Sat, Nov 16, 2013 - Page 15 News List

Applied Materials profit forecasts match estimates

Bloomberg

Applied Materials Inc, the largest supplier of semiconductor-manufacturing equipment, forecast fiscal first quarter sales and profit that were in line with estimates amid rising machinery orders from contract chipmakers.

Revenue in the current period will climb 3 percent to 10 percent from the prior quarter, the company said in a statement on Thursday, indicating a range of US$2.05 billion to US$2.19 billion. Profit before certain costs will be US$0.20 to US$0.24 a share.

On average, analysts projected sales of US$2.19 billion and profit of US$0.23, according to data compiled by Bloomberg.

Applied Materials is benefiting from an increase in demand from companies such as Taiwan Semiconductor Manufacturing Co (台積電) that build semiconductors for other chipmakers, as they upgrade plants for new production processes.

While chip-equipment orders — an indication of future sales — are growing, bookings slipped in the company’s display division, which makes machinery used to produce flat-panel screens.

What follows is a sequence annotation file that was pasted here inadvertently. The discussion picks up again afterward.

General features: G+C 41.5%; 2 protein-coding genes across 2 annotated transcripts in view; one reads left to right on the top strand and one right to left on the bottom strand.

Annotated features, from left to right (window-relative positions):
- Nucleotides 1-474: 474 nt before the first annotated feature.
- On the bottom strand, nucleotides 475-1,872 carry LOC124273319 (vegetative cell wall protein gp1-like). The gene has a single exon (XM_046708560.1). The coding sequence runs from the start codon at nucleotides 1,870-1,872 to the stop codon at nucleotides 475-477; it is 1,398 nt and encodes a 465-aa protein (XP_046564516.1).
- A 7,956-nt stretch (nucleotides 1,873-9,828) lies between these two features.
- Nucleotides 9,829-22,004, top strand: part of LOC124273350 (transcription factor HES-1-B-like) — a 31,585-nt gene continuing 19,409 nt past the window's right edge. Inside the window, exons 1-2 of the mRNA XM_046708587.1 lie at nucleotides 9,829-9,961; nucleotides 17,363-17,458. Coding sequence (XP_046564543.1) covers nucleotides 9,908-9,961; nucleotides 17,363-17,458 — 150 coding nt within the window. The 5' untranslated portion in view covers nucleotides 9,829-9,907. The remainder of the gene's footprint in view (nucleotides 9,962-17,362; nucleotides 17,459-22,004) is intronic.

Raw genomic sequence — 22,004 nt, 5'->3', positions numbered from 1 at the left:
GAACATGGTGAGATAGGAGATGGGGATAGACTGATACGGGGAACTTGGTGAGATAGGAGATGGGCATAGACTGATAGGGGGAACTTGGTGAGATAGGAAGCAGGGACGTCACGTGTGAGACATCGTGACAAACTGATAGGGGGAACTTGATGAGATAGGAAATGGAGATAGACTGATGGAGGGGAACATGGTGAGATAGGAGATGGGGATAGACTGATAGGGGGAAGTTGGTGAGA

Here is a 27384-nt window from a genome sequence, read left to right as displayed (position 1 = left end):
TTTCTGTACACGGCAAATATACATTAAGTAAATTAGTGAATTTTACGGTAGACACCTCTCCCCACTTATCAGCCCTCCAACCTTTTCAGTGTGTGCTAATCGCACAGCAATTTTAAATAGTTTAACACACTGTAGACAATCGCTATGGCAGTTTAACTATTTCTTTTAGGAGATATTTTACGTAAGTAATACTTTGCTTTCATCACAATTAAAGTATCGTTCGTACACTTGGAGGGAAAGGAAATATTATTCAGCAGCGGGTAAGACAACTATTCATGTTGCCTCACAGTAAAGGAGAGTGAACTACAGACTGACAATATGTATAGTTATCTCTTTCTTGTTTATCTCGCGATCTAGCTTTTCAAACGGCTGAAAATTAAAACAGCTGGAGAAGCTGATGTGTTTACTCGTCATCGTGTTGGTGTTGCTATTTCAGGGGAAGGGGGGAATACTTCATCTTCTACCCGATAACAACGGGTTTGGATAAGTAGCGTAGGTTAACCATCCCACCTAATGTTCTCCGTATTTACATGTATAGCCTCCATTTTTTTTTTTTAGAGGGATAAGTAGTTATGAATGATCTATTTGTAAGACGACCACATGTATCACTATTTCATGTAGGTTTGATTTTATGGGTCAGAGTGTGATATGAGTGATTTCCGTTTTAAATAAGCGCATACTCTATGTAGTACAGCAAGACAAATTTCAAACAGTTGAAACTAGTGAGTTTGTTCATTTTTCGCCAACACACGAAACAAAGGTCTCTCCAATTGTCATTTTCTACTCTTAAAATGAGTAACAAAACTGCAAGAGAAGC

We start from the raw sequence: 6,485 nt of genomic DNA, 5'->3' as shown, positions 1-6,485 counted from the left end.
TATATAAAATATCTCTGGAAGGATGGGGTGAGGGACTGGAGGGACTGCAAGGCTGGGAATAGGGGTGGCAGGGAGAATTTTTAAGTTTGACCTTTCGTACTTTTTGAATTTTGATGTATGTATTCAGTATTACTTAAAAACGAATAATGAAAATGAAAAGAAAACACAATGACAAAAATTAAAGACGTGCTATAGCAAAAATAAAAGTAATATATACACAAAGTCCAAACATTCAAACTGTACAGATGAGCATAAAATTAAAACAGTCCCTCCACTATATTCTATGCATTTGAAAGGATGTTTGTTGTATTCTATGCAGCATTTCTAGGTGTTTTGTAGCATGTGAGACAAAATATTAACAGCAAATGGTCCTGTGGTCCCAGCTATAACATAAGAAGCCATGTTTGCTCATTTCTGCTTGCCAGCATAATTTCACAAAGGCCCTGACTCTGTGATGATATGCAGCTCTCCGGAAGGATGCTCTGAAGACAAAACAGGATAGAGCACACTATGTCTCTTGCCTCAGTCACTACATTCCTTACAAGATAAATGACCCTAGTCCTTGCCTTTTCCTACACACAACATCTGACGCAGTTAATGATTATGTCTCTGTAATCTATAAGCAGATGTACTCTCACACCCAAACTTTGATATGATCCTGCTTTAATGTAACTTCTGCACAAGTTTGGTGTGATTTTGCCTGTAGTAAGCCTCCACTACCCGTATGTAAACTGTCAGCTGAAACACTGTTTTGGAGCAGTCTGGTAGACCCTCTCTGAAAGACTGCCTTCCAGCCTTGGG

“Display is trending weaker, but semiconductor is trending fine,” said Edwin Mok, an analyst at Needham & Co in San Francisco.

“Orders came a little bit weaker, but it was mostly display” that held them back, he added.

Applied Materials’ net income in the fourth quarter, which ended on Oct. 27, was US$183 million, or US$0.15 a share, compared with a loss of US$515 million, or US$0.42, a year earlier, the company said.

Excluding some costs, profit was US$0.19. Revenue climbed 21 percent to US$1.99 billion, the first year-over-year increase since 2011.

On average, analysts had predicted profit of US$0.18 of sales of US$1.97 billion.

Chief executive officer Gary Dickerson said in a telephone interview that next year will be a good year for the display business.

Larger screens in smartphones, bigger televisions and the introduction of curved displays will drive demand for screen machinery, Dickerson said.

Industrywide spending on equipment for chip plants will grow 10 percent to 20 percent next year, he said.

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